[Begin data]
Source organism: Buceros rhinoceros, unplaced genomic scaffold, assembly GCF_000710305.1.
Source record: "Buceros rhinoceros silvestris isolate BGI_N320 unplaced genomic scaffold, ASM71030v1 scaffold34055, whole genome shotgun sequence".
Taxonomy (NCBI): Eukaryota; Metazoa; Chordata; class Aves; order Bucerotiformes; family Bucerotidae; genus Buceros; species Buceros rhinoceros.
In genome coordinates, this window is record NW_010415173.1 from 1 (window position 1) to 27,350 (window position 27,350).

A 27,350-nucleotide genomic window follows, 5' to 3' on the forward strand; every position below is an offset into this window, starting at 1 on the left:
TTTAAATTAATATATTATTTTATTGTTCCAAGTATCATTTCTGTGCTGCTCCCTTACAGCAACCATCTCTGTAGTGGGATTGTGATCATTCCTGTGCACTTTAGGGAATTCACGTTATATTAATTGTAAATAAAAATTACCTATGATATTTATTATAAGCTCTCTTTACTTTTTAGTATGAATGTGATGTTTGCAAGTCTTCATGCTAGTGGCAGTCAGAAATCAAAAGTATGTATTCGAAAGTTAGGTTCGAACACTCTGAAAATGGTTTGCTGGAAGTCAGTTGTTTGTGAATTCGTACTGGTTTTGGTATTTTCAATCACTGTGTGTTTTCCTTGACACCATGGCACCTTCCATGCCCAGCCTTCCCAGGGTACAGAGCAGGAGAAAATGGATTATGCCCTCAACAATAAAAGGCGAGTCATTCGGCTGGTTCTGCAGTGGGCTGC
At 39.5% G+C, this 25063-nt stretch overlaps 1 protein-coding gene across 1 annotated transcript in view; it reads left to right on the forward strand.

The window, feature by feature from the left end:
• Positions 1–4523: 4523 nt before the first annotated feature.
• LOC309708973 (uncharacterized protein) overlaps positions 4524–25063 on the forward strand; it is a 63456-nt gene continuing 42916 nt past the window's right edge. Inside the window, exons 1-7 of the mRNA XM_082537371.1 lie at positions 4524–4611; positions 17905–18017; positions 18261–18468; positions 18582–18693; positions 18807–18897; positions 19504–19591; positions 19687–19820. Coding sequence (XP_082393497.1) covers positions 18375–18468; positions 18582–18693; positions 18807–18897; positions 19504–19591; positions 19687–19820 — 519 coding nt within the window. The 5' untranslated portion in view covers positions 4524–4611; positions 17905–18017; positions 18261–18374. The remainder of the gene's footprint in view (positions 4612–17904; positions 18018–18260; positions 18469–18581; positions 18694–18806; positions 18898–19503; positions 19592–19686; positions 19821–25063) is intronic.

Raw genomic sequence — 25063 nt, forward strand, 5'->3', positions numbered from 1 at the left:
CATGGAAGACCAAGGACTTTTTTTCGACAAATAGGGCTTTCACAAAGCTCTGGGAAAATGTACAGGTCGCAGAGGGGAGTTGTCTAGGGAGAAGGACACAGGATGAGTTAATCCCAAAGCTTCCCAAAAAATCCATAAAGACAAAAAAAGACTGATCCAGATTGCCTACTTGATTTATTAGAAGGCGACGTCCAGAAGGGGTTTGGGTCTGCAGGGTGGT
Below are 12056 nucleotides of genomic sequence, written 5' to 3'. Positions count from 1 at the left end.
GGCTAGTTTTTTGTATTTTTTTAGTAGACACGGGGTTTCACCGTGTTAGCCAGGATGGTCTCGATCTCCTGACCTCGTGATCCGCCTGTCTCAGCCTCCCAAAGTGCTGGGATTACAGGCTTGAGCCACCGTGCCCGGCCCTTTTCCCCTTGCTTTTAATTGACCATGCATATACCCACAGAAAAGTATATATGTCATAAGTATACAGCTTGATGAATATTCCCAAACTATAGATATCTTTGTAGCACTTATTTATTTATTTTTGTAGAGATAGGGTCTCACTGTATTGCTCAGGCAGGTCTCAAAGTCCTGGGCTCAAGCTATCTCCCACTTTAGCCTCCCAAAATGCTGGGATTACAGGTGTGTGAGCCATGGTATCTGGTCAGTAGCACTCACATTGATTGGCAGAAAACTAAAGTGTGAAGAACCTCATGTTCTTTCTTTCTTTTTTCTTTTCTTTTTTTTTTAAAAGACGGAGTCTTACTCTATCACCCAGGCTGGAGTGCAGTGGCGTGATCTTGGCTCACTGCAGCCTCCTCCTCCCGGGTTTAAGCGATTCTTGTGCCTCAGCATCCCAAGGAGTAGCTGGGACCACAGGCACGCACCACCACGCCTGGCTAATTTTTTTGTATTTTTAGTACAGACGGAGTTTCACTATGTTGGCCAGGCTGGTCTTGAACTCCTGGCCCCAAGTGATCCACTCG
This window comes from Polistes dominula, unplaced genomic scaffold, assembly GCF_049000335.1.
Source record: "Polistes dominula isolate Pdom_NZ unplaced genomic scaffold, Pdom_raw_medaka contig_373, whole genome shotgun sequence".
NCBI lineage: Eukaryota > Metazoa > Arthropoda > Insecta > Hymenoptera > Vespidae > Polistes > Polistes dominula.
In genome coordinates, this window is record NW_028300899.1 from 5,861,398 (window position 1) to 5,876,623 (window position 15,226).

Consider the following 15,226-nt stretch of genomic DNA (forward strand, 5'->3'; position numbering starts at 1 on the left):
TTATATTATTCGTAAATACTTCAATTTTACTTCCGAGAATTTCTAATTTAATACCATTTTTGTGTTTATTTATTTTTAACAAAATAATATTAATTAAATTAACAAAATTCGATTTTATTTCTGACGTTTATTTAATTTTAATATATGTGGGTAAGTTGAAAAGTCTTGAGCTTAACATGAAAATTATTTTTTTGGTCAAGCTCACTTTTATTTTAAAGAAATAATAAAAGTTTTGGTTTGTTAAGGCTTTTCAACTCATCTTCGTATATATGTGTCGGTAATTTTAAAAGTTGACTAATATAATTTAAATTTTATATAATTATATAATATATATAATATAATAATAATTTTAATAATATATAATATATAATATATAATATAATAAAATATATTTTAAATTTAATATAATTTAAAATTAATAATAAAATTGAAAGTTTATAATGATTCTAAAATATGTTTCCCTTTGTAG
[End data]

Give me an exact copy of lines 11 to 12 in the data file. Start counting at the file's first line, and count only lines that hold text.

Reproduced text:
Raw genomic sequence — 25063 nt, forward strand, 5'->3', positions numbered from 1 at the left:
CATGGAAGACCAAGGACTTTTTTTCGACAAATAGGGCTTTCACAAAGCTCTGGGAAAATGTACAGGTCGCAGAGGGGAGTTGTCTAGGGAGAAGGACACAGGATGAGTTAATCCCAAAGCTTCCCAAAAAATCCATAAAGACAAAAAAAGACTGATCCAGATTGCCTACTTGATTTATTAGAAGGCGACGTCCAGAAGGGGTTTGGGTCTGCAGGGTGGT